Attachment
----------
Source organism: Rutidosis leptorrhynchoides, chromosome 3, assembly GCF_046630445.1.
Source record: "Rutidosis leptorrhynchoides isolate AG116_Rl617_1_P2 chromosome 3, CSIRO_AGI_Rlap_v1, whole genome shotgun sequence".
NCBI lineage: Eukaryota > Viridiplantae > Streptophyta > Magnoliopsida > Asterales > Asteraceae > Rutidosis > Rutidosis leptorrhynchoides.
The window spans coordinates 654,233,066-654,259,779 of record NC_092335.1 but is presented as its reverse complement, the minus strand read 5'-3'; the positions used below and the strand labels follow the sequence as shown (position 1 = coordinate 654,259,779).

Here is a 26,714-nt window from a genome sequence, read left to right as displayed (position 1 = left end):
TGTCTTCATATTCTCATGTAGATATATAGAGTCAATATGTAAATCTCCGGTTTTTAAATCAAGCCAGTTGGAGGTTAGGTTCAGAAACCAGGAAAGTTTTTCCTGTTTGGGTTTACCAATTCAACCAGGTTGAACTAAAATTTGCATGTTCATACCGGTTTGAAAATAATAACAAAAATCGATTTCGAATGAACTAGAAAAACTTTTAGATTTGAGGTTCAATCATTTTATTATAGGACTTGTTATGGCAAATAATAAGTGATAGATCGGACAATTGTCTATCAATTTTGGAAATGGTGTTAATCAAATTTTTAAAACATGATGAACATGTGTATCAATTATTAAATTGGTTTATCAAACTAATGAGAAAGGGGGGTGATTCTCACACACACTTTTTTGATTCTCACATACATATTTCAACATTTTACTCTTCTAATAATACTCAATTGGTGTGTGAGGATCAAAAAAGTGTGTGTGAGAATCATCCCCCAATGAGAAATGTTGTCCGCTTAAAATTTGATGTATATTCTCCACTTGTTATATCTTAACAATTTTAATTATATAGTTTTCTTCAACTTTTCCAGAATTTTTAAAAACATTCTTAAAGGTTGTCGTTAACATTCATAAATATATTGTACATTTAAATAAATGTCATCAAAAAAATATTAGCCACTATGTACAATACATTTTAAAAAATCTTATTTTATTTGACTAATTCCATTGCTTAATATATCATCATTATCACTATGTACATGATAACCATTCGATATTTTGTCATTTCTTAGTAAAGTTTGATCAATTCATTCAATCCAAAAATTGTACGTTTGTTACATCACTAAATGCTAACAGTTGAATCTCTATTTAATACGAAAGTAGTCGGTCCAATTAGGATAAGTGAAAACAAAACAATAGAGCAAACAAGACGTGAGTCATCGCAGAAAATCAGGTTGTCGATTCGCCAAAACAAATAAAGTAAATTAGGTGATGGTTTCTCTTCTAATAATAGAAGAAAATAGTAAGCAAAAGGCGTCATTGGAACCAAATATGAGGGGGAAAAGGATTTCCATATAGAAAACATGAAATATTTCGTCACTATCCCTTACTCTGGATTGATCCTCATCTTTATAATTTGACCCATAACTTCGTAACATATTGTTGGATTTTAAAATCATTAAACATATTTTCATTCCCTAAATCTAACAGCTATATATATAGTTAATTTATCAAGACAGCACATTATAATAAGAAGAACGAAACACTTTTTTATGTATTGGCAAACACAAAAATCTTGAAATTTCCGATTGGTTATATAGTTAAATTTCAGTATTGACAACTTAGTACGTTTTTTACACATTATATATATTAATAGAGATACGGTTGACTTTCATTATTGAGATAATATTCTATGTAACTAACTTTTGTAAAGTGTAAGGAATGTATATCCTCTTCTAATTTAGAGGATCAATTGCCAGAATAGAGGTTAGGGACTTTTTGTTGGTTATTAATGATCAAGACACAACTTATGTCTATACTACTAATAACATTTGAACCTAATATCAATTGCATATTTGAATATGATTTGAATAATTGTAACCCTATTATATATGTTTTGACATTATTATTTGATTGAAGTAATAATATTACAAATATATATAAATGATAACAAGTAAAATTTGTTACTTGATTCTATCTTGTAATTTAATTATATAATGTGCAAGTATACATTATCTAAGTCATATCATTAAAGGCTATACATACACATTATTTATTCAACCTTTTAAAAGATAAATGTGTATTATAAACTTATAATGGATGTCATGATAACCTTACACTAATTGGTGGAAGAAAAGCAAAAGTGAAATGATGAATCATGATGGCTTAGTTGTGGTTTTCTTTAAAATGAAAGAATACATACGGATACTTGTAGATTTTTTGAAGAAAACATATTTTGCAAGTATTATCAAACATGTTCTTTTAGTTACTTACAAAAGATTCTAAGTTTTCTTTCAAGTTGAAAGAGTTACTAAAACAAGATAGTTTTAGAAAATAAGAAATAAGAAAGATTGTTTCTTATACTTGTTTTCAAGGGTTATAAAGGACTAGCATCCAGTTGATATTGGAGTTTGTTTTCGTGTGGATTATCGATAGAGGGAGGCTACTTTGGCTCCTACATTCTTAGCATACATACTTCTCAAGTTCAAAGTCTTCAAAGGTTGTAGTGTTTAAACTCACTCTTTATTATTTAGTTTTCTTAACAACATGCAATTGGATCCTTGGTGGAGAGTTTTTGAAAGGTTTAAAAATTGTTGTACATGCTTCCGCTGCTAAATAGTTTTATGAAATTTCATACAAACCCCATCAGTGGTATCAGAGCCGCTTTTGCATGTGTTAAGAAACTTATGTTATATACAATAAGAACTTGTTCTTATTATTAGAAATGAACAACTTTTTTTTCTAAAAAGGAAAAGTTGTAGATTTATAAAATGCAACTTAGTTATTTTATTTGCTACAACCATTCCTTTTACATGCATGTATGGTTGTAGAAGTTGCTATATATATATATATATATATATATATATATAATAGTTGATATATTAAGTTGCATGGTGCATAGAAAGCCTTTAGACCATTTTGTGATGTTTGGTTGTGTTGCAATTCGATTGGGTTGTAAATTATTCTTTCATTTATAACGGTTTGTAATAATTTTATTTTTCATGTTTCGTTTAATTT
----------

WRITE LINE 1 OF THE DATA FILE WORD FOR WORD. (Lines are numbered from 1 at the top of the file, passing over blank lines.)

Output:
Source organism: Rutidosis leptorrhynchoides, chromosome 3, assembly GCF_046630445.1.